Japan – June 1945

Hidecki Tojo meets with Wang and other officials

From: the diary of Commander Tadakazu Yoshioka, 26th Air Flotilla, Luzon

… following the Vassal’s Conference, a new ‘Gist of the Future War Guidance’ was issued say:

Policy: Based upon the firm belief that Loyalty to His Majesty should be fulfilled even though one should be born seven times, the war must be accomplished completely with the unified power of the land and the unified power of the people in order to protect the nationality of our nation, to defend the Imperial Domain, and to attain the object of the war subjugation.

Meanwhile however overtures were being made to the Allies via Moscow, as the Soviet Union had not yet declared war on Japan.  But the negotiations faltered when Stalin and Molotov headed to Berlin to attend the Potsdam Conference.  One result of the conference was the declaration demanding Japan’s unconditional surrender.  When some began to voice their fear that the Soviet would break its neutrality agreement and attack Japanese forces in Manchuria, Secretary Tanemura berated his colleagues for defeatism, “They should be planning for victory on the mainland.,”

Tannemura said,  “In the evening, I received an unofficial order from the Chief of the Military Affairs Bureau, Yoshizumi, transferring me as a staff officer to the Korean Army.  Simultaneously with thanking my superior for the favor of giving me a place to die at this final phase of the war, I left the Imperial General Headquarters after 5 years and 8 months with the feeling of utter shame in my inability to serve His Majesty, which led to this situation.  I will compensate for my past crime by burying my bones on the front line.”

Tanemura was captured in Korea and spent 4½ years in a Soviet prisoner-of-war camp before being returned to Japan in January 1950.

*****          *****          *****

Evacuation of school children into rural areas.

The Japanese home front was elaborately organized, block by block, with full-scale food rationing and many controls over labor. The government used propaganda heavily and planned in minute detail regarding the mobilization of manpower, identification of critical choke points, food supplies, logistics, air raid shelters, and the evacuation of children and civilians from targeted cities. Food supplies were very tight before the heavy bombing began in the Fall of ’44 and then grew to a crisis

Agricultural production in the home islands held up well during the war until the bombing started. It fell from an index of 110 in 1942 to 84 in 1944 and only 65 in 1945. Worse, imports dried up. The Japanese food rationing system was effective throughout the war, and there were no serious incidences of malnutrition. A government survey in Tokyo showed that in 1944 families depended on the black market for 9% of their rice, 38% of their fish, and 69% of their vegetables.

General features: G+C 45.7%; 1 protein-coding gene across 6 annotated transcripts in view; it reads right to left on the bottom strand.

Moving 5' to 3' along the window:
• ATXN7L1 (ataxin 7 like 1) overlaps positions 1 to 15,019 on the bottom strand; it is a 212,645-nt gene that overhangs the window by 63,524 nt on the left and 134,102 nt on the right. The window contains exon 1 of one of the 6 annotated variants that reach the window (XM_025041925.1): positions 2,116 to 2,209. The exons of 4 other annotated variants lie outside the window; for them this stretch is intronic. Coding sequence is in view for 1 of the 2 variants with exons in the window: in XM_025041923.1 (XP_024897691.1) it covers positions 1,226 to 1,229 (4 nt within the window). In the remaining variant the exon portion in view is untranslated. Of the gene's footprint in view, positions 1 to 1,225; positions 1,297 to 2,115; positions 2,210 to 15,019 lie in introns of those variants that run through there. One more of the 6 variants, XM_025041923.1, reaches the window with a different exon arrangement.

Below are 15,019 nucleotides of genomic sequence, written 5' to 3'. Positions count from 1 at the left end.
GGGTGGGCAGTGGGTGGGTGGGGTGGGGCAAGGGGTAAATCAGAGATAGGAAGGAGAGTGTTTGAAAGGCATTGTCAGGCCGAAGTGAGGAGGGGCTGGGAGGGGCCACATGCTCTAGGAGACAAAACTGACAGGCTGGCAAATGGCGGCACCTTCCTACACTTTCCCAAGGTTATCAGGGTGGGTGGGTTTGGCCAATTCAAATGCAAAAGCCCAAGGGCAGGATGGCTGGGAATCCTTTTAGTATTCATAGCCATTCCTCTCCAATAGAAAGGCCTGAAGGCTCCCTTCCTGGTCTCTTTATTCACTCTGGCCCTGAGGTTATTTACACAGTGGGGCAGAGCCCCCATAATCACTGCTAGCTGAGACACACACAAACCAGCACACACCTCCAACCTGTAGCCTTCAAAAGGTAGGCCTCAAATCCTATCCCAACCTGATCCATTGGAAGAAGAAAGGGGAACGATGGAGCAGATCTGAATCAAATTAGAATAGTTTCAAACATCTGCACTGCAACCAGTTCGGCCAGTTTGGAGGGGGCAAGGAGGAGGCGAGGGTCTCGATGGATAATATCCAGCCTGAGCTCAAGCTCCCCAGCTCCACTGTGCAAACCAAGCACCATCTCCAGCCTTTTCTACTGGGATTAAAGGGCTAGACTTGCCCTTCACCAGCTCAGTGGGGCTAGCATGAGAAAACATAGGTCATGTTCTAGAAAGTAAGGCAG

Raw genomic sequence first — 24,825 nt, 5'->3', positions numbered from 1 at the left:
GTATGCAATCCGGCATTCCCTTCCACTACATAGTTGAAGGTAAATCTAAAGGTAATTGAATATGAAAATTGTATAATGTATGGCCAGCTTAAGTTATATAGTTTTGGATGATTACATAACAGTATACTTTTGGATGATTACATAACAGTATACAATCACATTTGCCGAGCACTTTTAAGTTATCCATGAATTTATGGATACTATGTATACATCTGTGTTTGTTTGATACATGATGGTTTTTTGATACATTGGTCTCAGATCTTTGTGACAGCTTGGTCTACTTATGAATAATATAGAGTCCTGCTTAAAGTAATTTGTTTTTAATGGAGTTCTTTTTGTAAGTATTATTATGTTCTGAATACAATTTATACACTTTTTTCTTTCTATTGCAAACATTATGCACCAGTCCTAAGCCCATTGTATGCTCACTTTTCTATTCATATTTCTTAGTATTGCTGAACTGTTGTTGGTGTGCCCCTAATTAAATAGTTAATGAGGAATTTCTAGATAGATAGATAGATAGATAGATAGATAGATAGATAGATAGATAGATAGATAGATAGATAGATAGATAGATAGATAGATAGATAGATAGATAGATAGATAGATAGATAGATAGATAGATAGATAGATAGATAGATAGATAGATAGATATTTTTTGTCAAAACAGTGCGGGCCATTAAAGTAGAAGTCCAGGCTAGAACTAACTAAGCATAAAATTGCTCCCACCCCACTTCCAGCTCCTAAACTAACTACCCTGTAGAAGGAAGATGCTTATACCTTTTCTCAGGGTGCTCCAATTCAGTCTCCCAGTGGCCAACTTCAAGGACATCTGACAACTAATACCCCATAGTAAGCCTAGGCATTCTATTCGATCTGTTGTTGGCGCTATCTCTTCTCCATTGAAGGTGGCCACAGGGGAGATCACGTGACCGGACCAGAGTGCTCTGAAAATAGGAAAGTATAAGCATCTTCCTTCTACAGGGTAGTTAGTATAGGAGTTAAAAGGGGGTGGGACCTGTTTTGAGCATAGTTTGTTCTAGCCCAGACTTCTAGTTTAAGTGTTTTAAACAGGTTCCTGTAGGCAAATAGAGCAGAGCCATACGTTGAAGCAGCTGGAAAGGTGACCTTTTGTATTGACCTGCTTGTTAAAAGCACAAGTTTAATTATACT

The Japanese domestic food supply depended upon imports, which were largely cut off by the American submarine and bombing campaigns. Likewise there was little deep sea fishing, so that the fish ration by 1941 was mostly squid harvested from coastal waters. The result was a growing food shortage, especially in the cities. There was some malnutrition but no reported starvation.  Despite government rationing of food, some families were forced to spend more than their monthly income could offer on black market food purchases. They would rely on savings or exchange food for clothes or other possessions

Click on images to enlarge.

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Current News – 

Tomorrow is POW/MIA Day here in the United States.  Please spare a moment to remember those who never made it home.

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Military Humor – 

 

 

 

 

 

 

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Farewell Salutes – 

John Antolik – Nanticoke, PA; US Army, Korea, Co. A/85th Tank Battalion, Cpl.

Edward Brook – Lancashire, ENG; Royal Navy, WWII

Glenn Frazier – AL; US Army, WWII, PTO, Col., 75th Ordnance Co., (Bataan March survivor)

Josseph Gagner – Cranston, RI; US Coast Guard, Academy graduate, Chief Petty Officer (Ret. 20y.)

James Howard – Maiden Rock, WI; US Army, WWII

William Liell – Staten Island, NY; US Army Air Corps, WWII, PTO, Co. C/511th // Co. A/187th RCT, Korea

Max McLaughlin – Mobile, AL; US Army Air Corps, WWII, PTO, 11th Airborne Division

Freddie Oversteegen – Schoten, BEL; Civilian resistance fighter, WWII

Leonard Tyma – Dyer, IN; USMC, WWII, KIA (Betio)

James Welch – Salt Lake City, UT; USMC, WWII, PTO, Purple Heart

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About GP Cox

Everett Smith served with the Headquarters Company, 187th Regiment, 11th A/B Division during WWII. This site is in tribute to my father, "Smitty." GPCox is a member of the 11th Airborne Association. Member # 4511 and extremely proud of that fact!

Posted on September 20, 2018, in Uncategorized, WWII and tagged , , , , , , , , . Bookmark the permalink. 82 Comments.

  1. Yet another reason we should never underestimate the power of focus or the value of our collective past histories!

    Liked by 2 people

  2. War? Yes. I really love the loyalty to nation during those times. ❤

    Liked by 1 person

  3. I’m really glad American GIs didn’t fight in Japan block by block

    Liked by 1 person

  4. An interesting post. Many here in my area are concerned about food mobilization should war or natural disaster occur.